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Why is my cantaloup rotting before ripening?

OnceUponABite Jul 28, 2006 02:20 AM

I bought four cantaloup, because they were on sale.

I left them on the counter, still in the plastic bags but not loosly.

They were still unripe when I bought it, a few days back.

Now they are close to ripe, but two of them have big soft rot spots already.

This has happened before when I didn't leave them in the bag.

Did I just buy bad fruit?

  1. MollyGee Jul 28, 2006 02:51 AM

    Sounds like they were bruised when you bought 'em and the damaged part of the fruit is beginning to rot.

    1. c
      cheryl_h Jul 28, 2006 01:22 PM

      Take them out of the plastic bags, they rot faster if they don't have good air circulation. High heat and humidity also make things go bad quickly.

      I agree with MollyGee that the soft spots are probably bruise marks. You don't have to throw the fruit out, cut the bad spots out. If the rest of the cantaloupe tastes OK, it should be fine to eat.

      1 Reply
      1. re: cheryl_h
        MollyGee Jul 28, 2006 10:42 PM

        The plastic bag problem is less a function of not enough air circulation and more a problem w/ fruits (especially bruised fruits) giving off a gas that hastens ripening and rot (ethylene or is it ethelene or ethelyne- chemist anyone?). I guess apples are notorious for giving off the ripening gas and it's why you shouldn't store other fruits w/ apples (I've heard the same about bananas) and you shouldn't store non refrigerated fruit in bags in general unless you want to speed up the ripening process.

        And cheryl h is right. Cut off the bad stuff and you've probably got a fine fruit.

      2. d
        DC Gal Jul 28, 2006 04:18 PM

        I agree with the part about having them in plastic bags with no air. I've found this to be true as well with melons and other "sensitive" produce. It works far better to have them on the counter with air available then in the plastic bag from the store with no air.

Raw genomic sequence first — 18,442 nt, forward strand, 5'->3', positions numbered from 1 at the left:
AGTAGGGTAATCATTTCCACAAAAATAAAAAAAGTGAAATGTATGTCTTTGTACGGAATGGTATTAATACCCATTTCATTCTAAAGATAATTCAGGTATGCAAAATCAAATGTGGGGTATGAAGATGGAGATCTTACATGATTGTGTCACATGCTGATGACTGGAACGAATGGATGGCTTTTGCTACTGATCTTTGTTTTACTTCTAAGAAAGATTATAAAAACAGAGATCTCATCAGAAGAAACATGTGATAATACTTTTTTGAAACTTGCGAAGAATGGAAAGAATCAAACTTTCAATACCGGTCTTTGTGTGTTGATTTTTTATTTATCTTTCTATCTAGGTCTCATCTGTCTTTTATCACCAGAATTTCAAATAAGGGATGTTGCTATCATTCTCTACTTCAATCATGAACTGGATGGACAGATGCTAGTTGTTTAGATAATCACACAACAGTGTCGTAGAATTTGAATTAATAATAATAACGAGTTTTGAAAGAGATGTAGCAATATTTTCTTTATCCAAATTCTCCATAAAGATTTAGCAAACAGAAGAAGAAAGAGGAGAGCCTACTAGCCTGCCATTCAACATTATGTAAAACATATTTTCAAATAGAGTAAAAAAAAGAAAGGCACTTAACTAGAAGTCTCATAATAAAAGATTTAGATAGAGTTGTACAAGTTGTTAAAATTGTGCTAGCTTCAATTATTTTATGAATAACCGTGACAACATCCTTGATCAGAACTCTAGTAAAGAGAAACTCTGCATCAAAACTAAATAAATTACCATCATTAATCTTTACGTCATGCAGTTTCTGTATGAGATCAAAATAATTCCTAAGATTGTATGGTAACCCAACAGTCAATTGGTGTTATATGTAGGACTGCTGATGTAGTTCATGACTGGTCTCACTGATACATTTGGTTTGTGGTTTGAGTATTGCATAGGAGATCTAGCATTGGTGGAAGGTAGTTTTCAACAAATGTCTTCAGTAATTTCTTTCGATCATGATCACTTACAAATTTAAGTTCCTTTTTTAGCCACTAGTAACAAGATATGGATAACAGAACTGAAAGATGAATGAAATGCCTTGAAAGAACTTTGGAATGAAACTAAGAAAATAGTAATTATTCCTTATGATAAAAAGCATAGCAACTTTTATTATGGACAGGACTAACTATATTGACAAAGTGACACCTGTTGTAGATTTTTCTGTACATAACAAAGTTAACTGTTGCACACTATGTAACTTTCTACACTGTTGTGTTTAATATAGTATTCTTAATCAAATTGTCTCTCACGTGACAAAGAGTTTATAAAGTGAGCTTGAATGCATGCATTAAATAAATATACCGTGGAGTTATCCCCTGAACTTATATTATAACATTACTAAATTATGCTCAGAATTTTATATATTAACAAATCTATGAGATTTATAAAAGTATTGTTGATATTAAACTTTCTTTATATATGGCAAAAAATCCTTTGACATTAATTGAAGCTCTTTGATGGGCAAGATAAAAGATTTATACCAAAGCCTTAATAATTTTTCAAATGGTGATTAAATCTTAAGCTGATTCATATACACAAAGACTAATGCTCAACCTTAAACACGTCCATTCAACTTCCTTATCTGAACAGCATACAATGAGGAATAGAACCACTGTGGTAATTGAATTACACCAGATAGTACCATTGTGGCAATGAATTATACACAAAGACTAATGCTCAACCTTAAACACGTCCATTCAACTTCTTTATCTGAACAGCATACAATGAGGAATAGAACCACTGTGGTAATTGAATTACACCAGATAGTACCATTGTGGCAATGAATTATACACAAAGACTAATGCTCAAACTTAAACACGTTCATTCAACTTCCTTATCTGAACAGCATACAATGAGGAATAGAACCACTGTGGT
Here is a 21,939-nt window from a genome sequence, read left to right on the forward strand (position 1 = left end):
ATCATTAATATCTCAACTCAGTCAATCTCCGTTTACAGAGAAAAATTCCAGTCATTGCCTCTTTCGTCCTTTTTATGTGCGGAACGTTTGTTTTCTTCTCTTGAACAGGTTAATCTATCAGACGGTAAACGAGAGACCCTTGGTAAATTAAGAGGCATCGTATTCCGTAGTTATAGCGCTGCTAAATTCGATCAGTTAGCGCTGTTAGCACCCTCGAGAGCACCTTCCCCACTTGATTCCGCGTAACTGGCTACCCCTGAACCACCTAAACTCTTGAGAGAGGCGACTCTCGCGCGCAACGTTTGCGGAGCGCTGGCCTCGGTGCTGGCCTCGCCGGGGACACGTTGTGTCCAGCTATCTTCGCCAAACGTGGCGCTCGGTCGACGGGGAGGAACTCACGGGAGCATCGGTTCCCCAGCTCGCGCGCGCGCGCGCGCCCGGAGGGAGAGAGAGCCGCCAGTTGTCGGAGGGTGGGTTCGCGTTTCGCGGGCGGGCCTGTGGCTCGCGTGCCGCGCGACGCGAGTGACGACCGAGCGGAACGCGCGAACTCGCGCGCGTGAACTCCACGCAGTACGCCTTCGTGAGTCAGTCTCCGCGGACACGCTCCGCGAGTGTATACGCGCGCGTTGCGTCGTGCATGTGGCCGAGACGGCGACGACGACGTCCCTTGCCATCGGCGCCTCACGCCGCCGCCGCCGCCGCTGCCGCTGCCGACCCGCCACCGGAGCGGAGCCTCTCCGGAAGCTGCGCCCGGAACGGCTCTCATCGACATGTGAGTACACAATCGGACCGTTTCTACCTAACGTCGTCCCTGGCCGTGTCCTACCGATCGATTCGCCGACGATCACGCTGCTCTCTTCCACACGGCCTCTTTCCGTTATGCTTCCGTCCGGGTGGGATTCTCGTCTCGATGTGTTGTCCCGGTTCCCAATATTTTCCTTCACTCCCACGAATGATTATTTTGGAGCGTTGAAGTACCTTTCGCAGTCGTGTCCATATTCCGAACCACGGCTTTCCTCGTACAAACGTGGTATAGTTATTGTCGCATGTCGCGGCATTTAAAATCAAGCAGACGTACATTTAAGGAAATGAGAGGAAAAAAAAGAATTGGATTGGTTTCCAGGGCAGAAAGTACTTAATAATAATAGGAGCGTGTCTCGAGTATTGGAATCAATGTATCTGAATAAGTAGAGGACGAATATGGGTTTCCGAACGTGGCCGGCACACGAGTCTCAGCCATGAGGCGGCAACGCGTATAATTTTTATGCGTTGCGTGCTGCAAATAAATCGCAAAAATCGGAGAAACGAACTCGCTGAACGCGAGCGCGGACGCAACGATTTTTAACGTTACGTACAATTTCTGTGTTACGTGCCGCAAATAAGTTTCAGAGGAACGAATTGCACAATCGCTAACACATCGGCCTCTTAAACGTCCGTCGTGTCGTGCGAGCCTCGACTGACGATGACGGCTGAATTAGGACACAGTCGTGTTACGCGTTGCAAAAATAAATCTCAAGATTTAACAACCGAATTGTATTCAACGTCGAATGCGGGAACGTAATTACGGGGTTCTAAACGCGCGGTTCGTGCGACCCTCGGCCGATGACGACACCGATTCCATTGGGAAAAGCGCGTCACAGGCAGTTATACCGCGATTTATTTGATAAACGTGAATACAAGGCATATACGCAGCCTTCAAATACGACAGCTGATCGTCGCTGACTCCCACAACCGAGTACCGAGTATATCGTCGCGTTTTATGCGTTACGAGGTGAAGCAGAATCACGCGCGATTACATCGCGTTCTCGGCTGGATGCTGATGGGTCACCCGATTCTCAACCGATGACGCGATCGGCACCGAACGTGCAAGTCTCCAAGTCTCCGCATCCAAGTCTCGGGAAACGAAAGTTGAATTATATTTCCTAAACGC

1. jfood Jul 28, 2006 08:11 PM

          no prob, happens all the time. i sometimes wait until one of these bruises looks a little ugly, then i knw the cantaloupe is really sweet. since i halve the fruit and then slice and dice into chunks into a tupperware container, i just cut around the bruise. BTW the crop this year has been outstanding.

          1. steinpilz Jul 28, 2006 10:18 PM

            I agree about plastic bags, an evil supermarket trick... maybe it got frozen, also maybe it got a fungus, I think both these would cause it to rot before ripening.

            1. c
              Cathy Jul 28, 2006 10:27 PM

              They would be ripe if you can hear the seeds loose inside when you shake it. Also you should be able to smell it on the stem end...

              1. a
                Alan408 Jul 28, 2006 10:33 PM

                You probably did not buy cantaloupes, but rather muskmelons (if you live in the US).

                I do not think cantaloupes are grown in the United States. In the US, muskmelons are sold as cantaloupes. Cantaloupes have a smooth skin, muskmelons have a mesh or net surface.

                Muskmelons do not ripen off the vine, they do soften. Once a melon is picked or removed from storage they last 3-4 days.

                1 Reply
                1. re: Alan408
                  MollyGee Jul 28, 2006 10:43 PM


                2. TexasToast Aug 10, 2006 11:22 AM

                  Cantaloupes take their name from a town outside Rome where they are thought to have originated. I just don't like melons and avoid them all! But Alan 408 is correct about Muskmellons.


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